I'm still waiting for my version of this story, I don't have enough familiarity with my tools (they keep changing). But I'm hoping for it, at some point. Read the whole interview, but here's the stuff that I found most stirring:
Chris Georgenes, Master Flash Animator:
One afternoon in the print shop, I had a leftover piece of copper plate that I was about to discard. It was small, about 3"x 7", and tiny compared to what I was used to. Instead of tossing it, I quickly drew a rough study of a figure of a woman. I spent no more than ten minutes on the drawing before throwing it in the acid bath so it could be etched, inked, and ultimately printed. It was a simple drawing, loose in line style, and very much the opposite of the hyper-realistic style I was striving for during that time in my career. I liked it for what it was, but didn't think it was a very impressive piece. I contemplated tossing the print and the copper plate in the trash and going back to my much larger pieces, but something told me to hang on to it, at least for a little while.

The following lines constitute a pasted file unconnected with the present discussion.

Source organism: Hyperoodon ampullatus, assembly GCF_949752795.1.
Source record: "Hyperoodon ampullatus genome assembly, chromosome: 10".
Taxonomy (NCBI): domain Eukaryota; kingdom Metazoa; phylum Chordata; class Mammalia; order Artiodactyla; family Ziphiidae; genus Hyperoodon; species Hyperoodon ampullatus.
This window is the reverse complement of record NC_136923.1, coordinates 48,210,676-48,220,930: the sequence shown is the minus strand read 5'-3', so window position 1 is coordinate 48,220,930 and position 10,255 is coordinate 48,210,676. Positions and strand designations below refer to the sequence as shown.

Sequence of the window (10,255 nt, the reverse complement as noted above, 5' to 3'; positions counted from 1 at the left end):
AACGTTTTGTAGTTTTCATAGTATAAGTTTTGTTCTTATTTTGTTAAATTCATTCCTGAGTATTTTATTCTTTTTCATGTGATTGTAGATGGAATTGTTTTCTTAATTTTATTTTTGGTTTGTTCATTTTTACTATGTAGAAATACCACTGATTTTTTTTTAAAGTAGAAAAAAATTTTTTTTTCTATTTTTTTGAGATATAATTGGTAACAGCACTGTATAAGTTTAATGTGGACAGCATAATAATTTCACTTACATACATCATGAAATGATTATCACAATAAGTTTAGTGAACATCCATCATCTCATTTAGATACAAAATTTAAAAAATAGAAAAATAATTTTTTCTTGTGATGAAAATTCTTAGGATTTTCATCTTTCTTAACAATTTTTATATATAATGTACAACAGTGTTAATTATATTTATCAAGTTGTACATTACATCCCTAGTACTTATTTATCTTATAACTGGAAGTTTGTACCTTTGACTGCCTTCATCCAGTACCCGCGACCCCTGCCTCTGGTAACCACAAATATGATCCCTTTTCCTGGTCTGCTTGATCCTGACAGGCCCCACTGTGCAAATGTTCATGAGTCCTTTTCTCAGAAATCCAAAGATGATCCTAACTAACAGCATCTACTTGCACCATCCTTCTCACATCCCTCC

...A few days after my show, my illustration professor, who was unable to make the opening, went with me to view my body of work...After he looked at the last drawing, which happened to be the small etching of the woman in the corner next to the light switch, he turned and looked at me and asked, "Want to know what I think is the best thing you have ever done?"
I thought he was going to tell me it was any one of the larger pieces. To my surprise he turned and pointed to the small etching next to the light switch! He went on to explain that its simplicity and essential quality provoked an emotion within him and compared it to Rembrandt or Da Vinci. He told me it was a milestone not only in my career, but in any artist's career to draw like that. It was subtle, and that subtlety made more of an impact than in-your-face hyper-realism. That moment changed my whole outlook on art and in some ways, life in general. --from Flash as a Big Ball of Clay